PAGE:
Getting in a car accident can be one of the most traumatic things to experience. But this trauma might extend to your daily life and wallet if your car gets severely damaged in the accident. If you take long trips on the freeway often, you are more likely to be in a car accident that can render your car damaged beyond recognition.
What should you do if your car is totaled in a road accident? Is there a way your auto insurance company can help you in this situation? What are the policies that you need to buy to get reimbursed if your car is damaged to such an extent? Everything will be described in detail in this article. Let’s get started.
What is a Totaled Car?
Before we get into the crux of the article, let’s understand what the definition of a “totaled car” is. It is usually the auto insurance companies that label a car as “totaled”. The term “totaled” car comes from a “total loss” car.
A car is considered totaled if the cost of repairing the car exceeds the actual cash value of the car. This is usually the case, but some states or car insurance companies might consider a car’s total loss of the cost of fixing it exceeds 75% of the actual cash value of the car.
Actual Cash Value: If you’re looking into the details of car insurance policies, you’d find the term “actual cash value” used quite often. “Actual cash value” is the amount of money you’d receive if you sold your car. It is not the price of the car you bought at. Actual cash value takes into account multiple things such as depreciation, condition, relevance, the popularity of the particular car model, resale value, etc.
Take Indiana as an example. In this state, if you get in a car accident and your car gets severely damaged, the auto insurance company will deem your car a total loss if the cost of repairs exceeds 75% of its value. The auto insurance rates are also very high in this state, so if you are looking for great policies at low prices, look for the best and cheapest auto insurance in Indiana.
What to Do if Your Car is Totaled
If your car is totaled, driving it (if you can) can get you in trouble. Some states have strict rules regarding driving totaled cars. If your car gets totaled, you can either sell it for metal parts and other materials that can be salvaged or if you have the right auto insurance policy, you can get the actual cash value of the car. Let’s look at all the auto insurance policies that will reimburse you if your car is totaled.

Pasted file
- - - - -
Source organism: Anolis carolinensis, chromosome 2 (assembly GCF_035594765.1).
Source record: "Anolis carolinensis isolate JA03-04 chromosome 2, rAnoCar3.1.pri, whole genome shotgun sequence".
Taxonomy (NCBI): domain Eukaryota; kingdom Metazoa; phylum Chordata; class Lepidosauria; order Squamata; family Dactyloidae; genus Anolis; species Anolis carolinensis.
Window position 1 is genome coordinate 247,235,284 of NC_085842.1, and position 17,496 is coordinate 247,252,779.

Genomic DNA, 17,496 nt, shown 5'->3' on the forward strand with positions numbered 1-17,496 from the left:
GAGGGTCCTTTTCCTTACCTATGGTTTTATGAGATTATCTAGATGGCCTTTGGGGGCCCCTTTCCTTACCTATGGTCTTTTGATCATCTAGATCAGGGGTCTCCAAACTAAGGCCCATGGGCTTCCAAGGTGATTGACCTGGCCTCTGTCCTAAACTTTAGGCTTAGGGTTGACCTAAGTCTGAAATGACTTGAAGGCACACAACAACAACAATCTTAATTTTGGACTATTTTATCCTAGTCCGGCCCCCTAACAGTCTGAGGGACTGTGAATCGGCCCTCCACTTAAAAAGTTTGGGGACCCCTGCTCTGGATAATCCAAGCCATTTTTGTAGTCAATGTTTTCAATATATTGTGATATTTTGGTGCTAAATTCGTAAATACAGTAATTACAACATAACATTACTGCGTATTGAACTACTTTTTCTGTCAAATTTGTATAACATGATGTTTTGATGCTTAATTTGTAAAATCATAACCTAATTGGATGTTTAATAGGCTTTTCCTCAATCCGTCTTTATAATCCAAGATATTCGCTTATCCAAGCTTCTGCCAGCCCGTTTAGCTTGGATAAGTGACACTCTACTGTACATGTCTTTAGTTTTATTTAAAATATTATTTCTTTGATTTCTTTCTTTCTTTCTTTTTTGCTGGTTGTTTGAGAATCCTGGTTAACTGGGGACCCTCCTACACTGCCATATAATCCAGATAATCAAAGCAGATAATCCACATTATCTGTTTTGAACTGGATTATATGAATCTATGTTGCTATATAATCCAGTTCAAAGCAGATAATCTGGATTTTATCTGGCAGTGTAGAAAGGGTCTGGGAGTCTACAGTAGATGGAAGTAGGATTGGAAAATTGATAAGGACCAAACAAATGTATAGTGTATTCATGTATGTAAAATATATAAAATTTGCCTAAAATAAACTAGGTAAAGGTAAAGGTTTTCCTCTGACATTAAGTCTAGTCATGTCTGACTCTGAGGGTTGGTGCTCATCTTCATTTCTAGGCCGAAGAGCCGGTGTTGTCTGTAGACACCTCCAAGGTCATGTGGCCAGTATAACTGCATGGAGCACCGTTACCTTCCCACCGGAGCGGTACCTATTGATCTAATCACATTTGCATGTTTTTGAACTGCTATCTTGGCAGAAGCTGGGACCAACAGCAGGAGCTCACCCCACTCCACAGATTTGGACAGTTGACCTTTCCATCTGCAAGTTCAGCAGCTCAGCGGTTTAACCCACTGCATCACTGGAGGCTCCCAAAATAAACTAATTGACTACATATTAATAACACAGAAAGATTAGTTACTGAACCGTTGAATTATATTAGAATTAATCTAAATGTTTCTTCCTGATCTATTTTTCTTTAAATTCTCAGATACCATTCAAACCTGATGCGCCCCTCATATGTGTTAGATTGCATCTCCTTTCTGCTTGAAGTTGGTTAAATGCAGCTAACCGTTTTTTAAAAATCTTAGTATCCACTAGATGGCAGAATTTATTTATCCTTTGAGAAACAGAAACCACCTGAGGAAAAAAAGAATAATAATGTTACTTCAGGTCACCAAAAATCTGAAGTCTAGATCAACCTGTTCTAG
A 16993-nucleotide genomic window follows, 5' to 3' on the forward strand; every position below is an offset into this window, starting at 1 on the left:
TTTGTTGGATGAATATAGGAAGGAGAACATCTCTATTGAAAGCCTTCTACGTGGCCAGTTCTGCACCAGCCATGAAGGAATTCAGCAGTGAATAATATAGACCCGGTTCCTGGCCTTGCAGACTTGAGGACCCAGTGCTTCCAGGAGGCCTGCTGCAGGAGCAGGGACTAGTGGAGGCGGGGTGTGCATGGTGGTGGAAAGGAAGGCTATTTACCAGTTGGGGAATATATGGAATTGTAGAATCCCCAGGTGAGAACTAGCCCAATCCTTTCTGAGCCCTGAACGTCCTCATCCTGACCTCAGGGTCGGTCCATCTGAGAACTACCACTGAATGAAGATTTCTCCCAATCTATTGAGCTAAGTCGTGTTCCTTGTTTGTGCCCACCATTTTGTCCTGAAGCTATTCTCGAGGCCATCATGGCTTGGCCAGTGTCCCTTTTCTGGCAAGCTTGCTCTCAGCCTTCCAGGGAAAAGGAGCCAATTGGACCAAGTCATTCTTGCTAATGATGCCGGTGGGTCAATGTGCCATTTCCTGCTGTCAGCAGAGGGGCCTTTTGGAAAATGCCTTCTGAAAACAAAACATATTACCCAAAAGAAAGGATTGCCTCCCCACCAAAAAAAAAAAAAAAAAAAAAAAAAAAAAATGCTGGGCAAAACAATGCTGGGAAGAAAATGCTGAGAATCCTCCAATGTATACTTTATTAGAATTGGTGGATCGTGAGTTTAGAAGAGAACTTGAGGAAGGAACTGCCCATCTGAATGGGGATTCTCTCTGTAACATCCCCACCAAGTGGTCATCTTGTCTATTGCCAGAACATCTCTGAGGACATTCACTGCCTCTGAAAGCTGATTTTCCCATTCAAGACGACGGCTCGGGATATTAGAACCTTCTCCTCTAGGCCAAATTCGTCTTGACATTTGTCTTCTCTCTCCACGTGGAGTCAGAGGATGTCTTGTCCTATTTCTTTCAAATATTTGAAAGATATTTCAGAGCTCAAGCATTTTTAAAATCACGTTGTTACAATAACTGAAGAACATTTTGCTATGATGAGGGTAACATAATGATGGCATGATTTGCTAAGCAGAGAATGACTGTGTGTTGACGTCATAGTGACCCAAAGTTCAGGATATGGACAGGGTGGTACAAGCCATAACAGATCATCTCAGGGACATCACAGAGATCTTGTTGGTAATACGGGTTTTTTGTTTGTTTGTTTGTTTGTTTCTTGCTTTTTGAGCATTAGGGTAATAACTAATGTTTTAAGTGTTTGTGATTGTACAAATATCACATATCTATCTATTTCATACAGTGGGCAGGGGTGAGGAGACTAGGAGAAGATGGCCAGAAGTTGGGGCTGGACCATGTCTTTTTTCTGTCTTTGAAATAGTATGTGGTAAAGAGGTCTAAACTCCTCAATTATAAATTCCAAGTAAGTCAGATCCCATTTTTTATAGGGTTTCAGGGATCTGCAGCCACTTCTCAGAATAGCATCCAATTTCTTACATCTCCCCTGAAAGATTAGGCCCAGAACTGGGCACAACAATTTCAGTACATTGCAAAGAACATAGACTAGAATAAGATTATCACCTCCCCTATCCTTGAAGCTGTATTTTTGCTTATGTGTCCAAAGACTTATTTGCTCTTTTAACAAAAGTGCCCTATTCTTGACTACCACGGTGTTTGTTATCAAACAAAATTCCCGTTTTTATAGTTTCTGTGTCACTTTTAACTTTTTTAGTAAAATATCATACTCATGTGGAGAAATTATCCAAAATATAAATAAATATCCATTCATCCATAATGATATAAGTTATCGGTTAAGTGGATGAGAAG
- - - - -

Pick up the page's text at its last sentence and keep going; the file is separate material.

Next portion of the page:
Auto Insurance Policies Needed
Collision Damage Waiver
A collision damage waiver is a policy that covers the cost of repairs to your car needed after a road accident. If, while driving, you collide with another car, a tree, light pole, a wall, or anything, collision coverage will pay for the repairs needed. Collision coverage will also cover damages due to bad road conditions.
If you get in a car accident and the cost of repairs is more than the actual cash value of the car (or 75% of its value, depending on the state or company), the collision coverage policy will reimburse you. You’ll get the current value of the car, and if you feel the price is too low, you can contact your auto insurer and negotiate a higher payout. After the payment is done, the insurance company will own the car.
Another policy that will reimburse you if your car is completely damaged is comprehensive. But what makes it different from collision coverage? Comprehensive coverage does not cover any damages that might occur while the car is being driven.
So picture this; if you just have comprehensive coverage and your car gets in a severe collision with a tree, totaling it, comprehensive coverage cannot be claimed in this situation as it is specifically for damages that occur while your car is parked. This is the reason why this policy is also called “parked car” insurance.
Imagine if your car is parked and some large projectile falls on it, totaling it. Or a hurricane damages it beyond repairs. In all such conditions, you can claim your comprehensive coverage and get the actual cash value of the car.
Comprehensive coverage covers damages due to natural calamities including fires, earthquakes, hurricanes, floods, etc. It also covers theft, riots, animal damage, vandalism, etc. Any damage that might occur to your car while it is parked will be covered under this policy.
Something to Consider
If you get in an accident that totals your car, or if you notice that your car has been stolen, it is important that you contact the police as soon as possible, reports the incident to them, and get an official police report ready, and then contact your insurance company.
To avoid false claims and insurance fraud, auto insurance companies are very careful in analyzing all claims. If an official police report is missing, your claim might take a long time to process or even get rejected. Follow all the procedures carefully to ensure a smoother and faster claim process.
The insurance agent will ask you a few questions that could feel a little bit accusatory. But this is all done to ensure that the claim is legitimate. Bear with the questions, answer everything truthfully, give all the facts, and all of this would ensure a quicker and faster claim processing. Totaled car claims usually take a bit more time to process because of the verification process. Just stick to the procedure and you won’t have to wait too long.